Café Crem

Art, Music and Words around The Coffee Table

Madmen across the Water – Part Three – Portugal 22

Poster for the F4 World Championship

Poster for the F4 World Championship

The day I became a Powerboat junkie….

In the final analysis, we decided we could get away with staying by the water up until Friday night, and did just that, relocating around 10pm Friday to the other side of the tunnel that ran beneath the roadway. We only went without mains for that night however, as one of the Powerboat teams lent us an extra long cable and we ran it through the tunnel.

Saturday morning we ventured out to a scene of pandemonium. Beer stalls, mobile shops, Marquees, and scores of boats in what seemd to be four different classes – The semi-inflatables, The T750 Monohulls, the T850 Monohulls and the Formula 4 Twin-hulled Powerboats.

Race weekend begins

Race weekend begins

I swiftly became the crew for Brian Block, one of the British Team. Over the next two days I was to be his right hand man, a part of the F4 Powerboat World Championship. Saturday was deemed practice day, and straight off things didn’t go well for the Brits. The marker buoys at the top end of the course had been positioned a little too near the shore, the tide was lower than expected and two of the drivers hit bottom on their practice laps, shearing off the bottom of their “skeg” – the fin beneath the engine prop.

Brian and I manhandle the boat

Brian and I manhandle the boat

Brian and I negotiated the nerve-wrecking 16% slope down to the quayside with his craft, with more hindrance than help from a kamikaze porky kid on a quad, who just didnt seem to realise that plywood hulls and brick walls don’t mix. Once we’d managed to stop him towing it into oblivion, we had to use a three-point harness to hoist it out over the water with a JCB. As it hung helplessly in the air, Brian and I jumped down onto the Pontoon, and grabbed the hull, pushing it clear of the deck as it was lowered, all the time watching that it didn’t foul on the metal corners of the decking. A curious looking tool then came into play – basically a boathook, a long pole with a lasso of sorts, made of rubber tubing, and a tennis ball wedged on the end.

At the mercy of the JCB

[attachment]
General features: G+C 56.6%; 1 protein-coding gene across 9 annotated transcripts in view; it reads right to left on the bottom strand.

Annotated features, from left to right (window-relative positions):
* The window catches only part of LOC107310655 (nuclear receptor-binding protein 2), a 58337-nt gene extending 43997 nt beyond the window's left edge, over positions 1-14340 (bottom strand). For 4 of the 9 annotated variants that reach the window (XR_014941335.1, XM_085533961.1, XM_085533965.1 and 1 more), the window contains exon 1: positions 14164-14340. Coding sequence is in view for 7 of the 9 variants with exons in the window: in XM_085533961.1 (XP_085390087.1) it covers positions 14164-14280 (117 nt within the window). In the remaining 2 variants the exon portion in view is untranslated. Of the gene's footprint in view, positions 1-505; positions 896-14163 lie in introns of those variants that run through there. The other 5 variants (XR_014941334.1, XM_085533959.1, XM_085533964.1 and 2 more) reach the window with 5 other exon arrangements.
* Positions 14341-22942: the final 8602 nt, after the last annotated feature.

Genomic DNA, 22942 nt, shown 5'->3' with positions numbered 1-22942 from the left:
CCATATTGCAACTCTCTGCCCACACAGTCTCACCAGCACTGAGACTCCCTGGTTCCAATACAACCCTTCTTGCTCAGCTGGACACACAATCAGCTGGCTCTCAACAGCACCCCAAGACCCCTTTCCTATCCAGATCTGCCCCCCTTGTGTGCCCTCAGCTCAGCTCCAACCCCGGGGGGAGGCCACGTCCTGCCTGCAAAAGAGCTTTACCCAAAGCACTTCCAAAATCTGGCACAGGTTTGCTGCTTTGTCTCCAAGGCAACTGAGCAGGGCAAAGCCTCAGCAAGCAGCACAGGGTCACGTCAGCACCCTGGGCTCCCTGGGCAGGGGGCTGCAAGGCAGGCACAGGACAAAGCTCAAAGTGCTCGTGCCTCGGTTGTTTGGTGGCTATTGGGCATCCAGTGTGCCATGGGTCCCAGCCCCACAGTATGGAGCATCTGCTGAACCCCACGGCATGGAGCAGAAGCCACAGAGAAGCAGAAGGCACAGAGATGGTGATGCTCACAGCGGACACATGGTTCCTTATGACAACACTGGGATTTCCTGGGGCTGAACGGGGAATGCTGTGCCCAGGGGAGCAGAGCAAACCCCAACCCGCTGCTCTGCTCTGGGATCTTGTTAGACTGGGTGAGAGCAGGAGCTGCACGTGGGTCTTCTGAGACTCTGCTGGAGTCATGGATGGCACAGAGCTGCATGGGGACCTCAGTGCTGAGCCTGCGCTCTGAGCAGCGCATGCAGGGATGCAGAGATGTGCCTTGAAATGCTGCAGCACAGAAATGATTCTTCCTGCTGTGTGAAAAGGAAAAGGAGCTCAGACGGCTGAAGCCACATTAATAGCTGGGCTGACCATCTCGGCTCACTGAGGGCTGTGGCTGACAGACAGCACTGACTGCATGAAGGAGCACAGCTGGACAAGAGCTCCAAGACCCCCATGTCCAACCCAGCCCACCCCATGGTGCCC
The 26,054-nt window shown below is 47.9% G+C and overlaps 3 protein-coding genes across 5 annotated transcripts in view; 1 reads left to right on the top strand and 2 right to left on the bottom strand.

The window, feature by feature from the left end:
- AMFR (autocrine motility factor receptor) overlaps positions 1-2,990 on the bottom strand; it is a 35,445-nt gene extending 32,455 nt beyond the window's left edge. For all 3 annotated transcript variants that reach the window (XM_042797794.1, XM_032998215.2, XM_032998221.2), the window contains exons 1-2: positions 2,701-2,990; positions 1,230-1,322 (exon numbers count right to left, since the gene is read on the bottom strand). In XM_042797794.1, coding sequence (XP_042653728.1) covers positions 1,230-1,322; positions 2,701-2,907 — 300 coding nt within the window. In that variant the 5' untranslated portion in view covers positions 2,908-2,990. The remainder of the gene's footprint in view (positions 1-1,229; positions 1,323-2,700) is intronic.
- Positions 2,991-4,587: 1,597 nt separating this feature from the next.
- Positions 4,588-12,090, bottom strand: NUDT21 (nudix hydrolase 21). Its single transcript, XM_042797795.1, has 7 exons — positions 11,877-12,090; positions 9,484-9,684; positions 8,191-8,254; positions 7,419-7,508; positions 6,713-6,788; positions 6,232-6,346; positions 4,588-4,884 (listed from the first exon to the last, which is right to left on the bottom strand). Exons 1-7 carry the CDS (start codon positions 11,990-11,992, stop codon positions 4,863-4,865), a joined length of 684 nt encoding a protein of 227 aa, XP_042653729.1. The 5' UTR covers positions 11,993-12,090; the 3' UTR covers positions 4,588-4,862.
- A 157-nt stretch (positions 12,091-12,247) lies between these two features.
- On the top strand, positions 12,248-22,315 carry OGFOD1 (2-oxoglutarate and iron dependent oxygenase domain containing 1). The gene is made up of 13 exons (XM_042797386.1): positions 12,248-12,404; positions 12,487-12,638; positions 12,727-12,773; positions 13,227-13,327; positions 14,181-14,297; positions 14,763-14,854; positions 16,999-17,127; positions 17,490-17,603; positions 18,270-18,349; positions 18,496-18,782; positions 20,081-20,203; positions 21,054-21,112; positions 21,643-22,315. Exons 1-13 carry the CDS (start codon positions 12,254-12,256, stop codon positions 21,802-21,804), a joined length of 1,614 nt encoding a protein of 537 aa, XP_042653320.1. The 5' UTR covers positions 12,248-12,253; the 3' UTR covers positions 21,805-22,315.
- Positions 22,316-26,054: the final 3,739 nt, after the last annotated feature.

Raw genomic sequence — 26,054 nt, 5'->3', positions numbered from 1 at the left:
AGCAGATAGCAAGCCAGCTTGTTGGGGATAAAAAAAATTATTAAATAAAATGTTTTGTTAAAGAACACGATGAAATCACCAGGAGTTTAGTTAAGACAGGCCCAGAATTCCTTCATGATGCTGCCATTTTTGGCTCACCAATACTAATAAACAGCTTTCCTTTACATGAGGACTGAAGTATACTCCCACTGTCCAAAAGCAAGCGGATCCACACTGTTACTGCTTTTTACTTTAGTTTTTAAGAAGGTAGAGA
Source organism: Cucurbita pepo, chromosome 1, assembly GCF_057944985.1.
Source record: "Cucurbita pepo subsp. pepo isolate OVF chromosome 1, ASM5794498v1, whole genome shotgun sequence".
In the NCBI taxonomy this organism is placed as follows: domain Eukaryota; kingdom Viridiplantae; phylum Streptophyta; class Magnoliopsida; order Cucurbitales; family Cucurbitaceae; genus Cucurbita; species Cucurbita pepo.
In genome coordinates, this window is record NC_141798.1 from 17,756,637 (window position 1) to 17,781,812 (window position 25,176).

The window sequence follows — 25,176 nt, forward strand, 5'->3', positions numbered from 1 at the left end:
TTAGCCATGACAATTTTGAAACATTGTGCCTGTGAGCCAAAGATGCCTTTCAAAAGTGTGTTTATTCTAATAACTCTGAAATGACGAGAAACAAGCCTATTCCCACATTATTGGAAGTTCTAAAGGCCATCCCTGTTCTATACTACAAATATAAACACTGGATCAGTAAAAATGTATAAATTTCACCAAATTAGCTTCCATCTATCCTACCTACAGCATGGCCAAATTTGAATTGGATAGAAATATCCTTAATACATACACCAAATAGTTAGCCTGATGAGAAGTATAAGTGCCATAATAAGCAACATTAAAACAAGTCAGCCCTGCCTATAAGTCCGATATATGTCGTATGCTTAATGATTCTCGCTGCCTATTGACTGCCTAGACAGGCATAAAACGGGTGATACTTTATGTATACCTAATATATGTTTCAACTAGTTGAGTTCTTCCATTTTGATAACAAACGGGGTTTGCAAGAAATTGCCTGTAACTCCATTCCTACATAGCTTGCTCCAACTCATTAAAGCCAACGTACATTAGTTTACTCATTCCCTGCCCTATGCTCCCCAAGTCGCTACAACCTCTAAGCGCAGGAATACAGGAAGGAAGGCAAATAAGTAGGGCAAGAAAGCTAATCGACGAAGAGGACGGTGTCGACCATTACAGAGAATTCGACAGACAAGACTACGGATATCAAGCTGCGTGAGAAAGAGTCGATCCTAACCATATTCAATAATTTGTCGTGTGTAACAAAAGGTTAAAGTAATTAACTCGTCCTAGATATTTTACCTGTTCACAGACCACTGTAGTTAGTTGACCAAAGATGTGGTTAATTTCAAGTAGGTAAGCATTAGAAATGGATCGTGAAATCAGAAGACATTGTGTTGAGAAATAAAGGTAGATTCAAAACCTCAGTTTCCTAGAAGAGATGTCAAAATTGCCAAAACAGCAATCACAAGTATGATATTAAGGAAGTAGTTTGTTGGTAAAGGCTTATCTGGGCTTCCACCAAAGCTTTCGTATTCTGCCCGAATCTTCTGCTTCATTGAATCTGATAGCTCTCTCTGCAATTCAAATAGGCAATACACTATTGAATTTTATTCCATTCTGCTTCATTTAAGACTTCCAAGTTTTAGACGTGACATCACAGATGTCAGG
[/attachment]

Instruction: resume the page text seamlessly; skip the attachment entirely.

At the mercy of the JCB

This pole is the difference between triumph and disaster. Firstly, when you’ve got the craft safely in the water, you hook it into the top harness point on the boat to keep it from drifting out. While this is happening, Brian is astride the rear of the boat, almost upside down, unclipping the harness from either side. He hands it to me, and I throw it up onto the quay. Meanwhile the boat drifts near the metal edges. I have to swiftly take the hook out and use the tennis ball end against the body of the boat to push it clear, then whip the lasso over the pointed bow of the nearest hull and pull the boat back along the pontoon to a safer place.

Easy does it....

Easy does it....

While all this is going on, other boats are swinging out over the water above your head, and others are being lifted from the water in a similar manner. It is a number of interesting accidents waiting to happen. Other powerboats, chomping at the bit to get some laps in, power up and shoot past you, involuntarily throwing a wake at you which then has you working overtime with the hook, tennis ball and lasso routine just to keep your boat in place.

Everythings under control (probably)

Everythings under control (probably)

So there we were, all ready to go…Brian climbed into the tiny cockpit, donned helmet and gloves, grasped the tiny steering wheel and pressed the starter. Nothing. He signalled to the JCB Crane, and we had to repeat the whole procedure in reverse. His engine wasn’t responding…

Later, back at the tent/Motorhome that serves as his base of operations, we removed the engine cowling and discovered with the aid of a pressure tester that his engine had died. I feared the worst, but Brian, undeterred, disappeared inside his Motorhome (which he prefers to call a Support Vehicle) and emerged with a second engine, which I, to my amazement, helped him install. The day dragged on as problem after problem dogged our progress, and I feared he wouldnt get on the water at all. There was only one hour allocated to the Powerboats later that day, and if he missed the window he would be facing the Race day with no practice runs at all.

When he’d finally got the engine sorted, he found a problem with the switching solenoids that control the angle of the engine in the water, up, down, side to side etc. After swapping, replacing, and generally moving the solenoids around, he got it working.

Unbelieveably, later that afternoon, we went through the routine of getting it down to the quayside and in the water, and Brian finally got a few laps in as the seconds ticked down.

On the water at last!

On the water at last!

It was frustrating, daunting, demanding, and an education. I was totally hooked.

F4 World Champion Mark Williams tries not to look as his boat hangs precariously from a crane

F4 World Champion Mark Williams tries not to look as his boat hangs precariously from a crane

Brian very kindly invited Miki and I to join the whole team for a meal out of town with transport laid on by the town, but we graciously declined. I had to get up at 8.30am in readiness for the timed laps on race day. As a novice, I didn’t think a late night would be conducive to a good performance! I went to bed that night blissfully unaware of how crucial my role was going to be.

Brian had clearly saved the best for last.

Kev Moore

 
 

 

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July 20, 2008 - Posted by | Art, Festivals of the World, life, travel, writing | , , , , , ,

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